Era Inducted To: Modern Era
Lyricist(s):Robert Charlebois & Pierre Nadeau
In 1969, Claudine Monfette, a.k.a. Mouffe, wrote this song for Robert Charlebois, her romantic partner at the time. And who better to write a song about Charlebois than the woman who knew him best? In just a few words, Mouffe was able to perfectly describe the essence of Charlebois’ spirit and the pressure that was afflicting the artist, this only 2 years after his spectacular flight to stardom in the Francophone artistic community. The song, with music composed by Pierre Nadeau of the Quatuor de Jazz Libre du Québec, won first prize at the Sopot Festival, in Poland in 1970.
When Pierre Nadeau’s nickname Gros Pierre became legendary after Mouffe named him as such in the song’s lyrics, the musician was already a well-known regular in Montreal jazz clubs. He not only helped Charlebois create his Osstid’show, along with Louise Forestier, Yvon Deschamps and Mouffe, but also left his musical trademark in Charlebois’ career by taking on the artistic direction for his album « Quebec Love » and by composing music to the song Ordinaire.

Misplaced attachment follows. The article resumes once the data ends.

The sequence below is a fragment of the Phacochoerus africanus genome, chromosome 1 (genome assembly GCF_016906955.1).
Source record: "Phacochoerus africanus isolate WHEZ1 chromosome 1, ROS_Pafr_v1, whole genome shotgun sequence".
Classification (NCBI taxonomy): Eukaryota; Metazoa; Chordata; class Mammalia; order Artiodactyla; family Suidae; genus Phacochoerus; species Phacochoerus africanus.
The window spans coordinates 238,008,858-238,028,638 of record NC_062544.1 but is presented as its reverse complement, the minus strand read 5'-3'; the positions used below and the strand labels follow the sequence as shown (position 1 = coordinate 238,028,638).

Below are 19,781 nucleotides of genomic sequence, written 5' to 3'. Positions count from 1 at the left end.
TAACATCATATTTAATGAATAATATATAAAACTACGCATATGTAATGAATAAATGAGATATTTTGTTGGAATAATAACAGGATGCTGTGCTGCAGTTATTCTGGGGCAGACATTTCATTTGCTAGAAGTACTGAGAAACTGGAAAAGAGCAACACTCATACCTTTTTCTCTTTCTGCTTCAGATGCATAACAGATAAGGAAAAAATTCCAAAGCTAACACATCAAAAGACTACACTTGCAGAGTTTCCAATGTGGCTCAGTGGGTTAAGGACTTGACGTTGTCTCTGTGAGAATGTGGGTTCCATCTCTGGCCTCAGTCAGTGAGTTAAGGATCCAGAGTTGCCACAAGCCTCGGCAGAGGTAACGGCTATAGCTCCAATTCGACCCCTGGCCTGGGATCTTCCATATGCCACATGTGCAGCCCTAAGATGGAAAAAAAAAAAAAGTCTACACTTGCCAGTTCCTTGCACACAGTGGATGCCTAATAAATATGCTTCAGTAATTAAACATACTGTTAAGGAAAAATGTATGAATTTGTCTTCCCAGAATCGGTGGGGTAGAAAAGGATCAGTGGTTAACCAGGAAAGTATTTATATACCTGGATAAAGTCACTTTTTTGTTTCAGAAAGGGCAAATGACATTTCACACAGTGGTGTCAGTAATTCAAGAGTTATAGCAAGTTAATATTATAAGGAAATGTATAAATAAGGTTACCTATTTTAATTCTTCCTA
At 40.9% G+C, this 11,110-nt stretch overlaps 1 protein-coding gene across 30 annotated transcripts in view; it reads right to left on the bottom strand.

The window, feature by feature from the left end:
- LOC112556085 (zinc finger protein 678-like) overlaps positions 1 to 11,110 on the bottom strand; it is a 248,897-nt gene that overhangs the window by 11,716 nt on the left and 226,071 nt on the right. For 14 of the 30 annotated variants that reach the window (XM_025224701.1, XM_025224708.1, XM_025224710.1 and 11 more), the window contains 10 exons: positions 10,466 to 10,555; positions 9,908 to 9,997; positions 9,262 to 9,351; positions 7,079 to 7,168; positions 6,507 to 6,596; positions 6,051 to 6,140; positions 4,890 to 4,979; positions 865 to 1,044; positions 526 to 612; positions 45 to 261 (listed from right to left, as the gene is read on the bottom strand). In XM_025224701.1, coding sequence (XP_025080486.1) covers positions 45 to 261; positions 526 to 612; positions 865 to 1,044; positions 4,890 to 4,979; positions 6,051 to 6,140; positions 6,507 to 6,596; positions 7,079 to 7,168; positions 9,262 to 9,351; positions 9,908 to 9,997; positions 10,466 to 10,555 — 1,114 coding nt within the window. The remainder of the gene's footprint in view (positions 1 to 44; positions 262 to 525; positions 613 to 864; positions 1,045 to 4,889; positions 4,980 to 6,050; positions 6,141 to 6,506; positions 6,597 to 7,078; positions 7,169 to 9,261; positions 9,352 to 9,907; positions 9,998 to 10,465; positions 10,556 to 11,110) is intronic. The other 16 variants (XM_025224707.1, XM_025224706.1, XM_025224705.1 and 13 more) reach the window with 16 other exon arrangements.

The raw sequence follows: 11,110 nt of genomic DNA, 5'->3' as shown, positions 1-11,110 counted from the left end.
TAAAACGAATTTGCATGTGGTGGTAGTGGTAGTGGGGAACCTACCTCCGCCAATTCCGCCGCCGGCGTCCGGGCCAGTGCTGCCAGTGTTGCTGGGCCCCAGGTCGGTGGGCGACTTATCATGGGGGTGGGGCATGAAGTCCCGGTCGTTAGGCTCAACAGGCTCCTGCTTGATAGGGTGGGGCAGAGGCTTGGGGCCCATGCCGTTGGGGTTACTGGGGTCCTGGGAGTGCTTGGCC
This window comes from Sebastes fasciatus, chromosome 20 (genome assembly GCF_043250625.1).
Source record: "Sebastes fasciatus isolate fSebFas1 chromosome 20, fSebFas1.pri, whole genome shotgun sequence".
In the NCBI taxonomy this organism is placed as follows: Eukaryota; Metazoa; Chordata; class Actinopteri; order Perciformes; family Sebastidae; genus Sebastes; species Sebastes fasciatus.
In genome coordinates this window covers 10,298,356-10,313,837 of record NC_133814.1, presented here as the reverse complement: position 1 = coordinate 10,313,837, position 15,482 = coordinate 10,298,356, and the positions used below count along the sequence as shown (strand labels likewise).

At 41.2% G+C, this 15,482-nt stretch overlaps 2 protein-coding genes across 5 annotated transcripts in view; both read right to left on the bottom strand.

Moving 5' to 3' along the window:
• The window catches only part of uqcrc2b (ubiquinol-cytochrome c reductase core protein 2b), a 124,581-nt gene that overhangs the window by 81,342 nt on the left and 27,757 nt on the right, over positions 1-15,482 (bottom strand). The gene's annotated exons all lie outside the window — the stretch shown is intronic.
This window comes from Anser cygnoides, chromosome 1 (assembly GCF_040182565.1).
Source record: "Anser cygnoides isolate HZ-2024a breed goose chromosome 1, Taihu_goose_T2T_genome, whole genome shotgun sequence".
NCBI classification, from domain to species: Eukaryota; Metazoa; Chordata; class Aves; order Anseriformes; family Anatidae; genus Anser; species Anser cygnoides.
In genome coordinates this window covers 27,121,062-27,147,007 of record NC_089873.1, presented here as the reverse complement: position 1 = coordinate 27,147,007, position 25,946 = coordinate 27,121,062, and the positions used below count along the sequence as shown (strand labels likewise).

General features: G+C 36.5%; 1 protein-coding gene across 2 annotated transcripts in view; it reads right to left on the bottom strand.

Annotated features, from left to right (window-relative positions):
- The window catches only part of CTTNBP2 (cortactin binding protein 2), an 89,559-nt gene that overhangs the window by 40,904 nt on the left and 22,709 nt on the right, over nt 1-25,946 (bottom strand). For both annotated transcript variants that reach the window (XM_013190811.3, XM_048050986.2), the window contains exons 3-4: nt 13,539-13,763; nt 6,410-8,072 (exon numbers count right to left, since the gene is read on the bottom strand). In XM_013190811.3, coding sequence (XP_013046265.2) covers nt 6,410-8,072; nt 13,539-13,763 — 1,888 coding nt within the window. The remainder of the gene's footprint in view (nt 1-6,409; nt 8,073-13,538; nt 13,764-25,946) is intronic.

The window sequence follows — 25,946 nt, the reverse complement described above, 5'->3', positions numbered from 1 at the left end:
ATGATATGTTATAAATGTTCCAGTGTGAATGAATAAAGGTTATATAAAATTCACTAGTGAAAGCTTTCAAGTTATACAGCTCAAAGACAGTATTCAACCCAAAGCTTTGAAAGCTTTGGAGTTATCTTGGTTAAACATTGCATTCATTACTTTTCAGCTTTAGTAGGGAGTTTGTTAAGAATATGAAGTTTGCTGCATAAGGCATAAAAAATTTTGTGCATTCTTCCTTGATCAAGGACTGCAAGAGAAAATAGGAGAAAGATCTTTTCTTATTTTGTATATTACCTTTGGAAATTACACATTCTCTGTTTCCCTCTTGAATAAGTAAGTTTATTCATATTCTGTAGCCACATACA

Ordinaire was written at the peak of Charlebois’ popularity, after the Osstid’show, which made him a star and a household name in Quebec. Charlebois later embarked on tours after tours, in Quebec, Canada and all over the world. Tired and exhausted, the lyrics to Ordinaire seemed to unmask the false and almost mythical imagery that people and critics in Quebec had quickly made not only of him, but of the Mouffe/Charlebois couple. Almost an instant classic and now a staple of Quebec music, Ordinaire remains a very accurate depiction of today’s obsession with celebrity and of the negative effect such pressure can have on an artist. Charlebois is still to this day affectionately nicknamed the “ordinary guy” and this song remains, for the Quebec public, one of his greatest.
Cover artists include: Gregory Charles, Éric Lapointe, Bob Walsh, Mario Pelchat and Les Divans.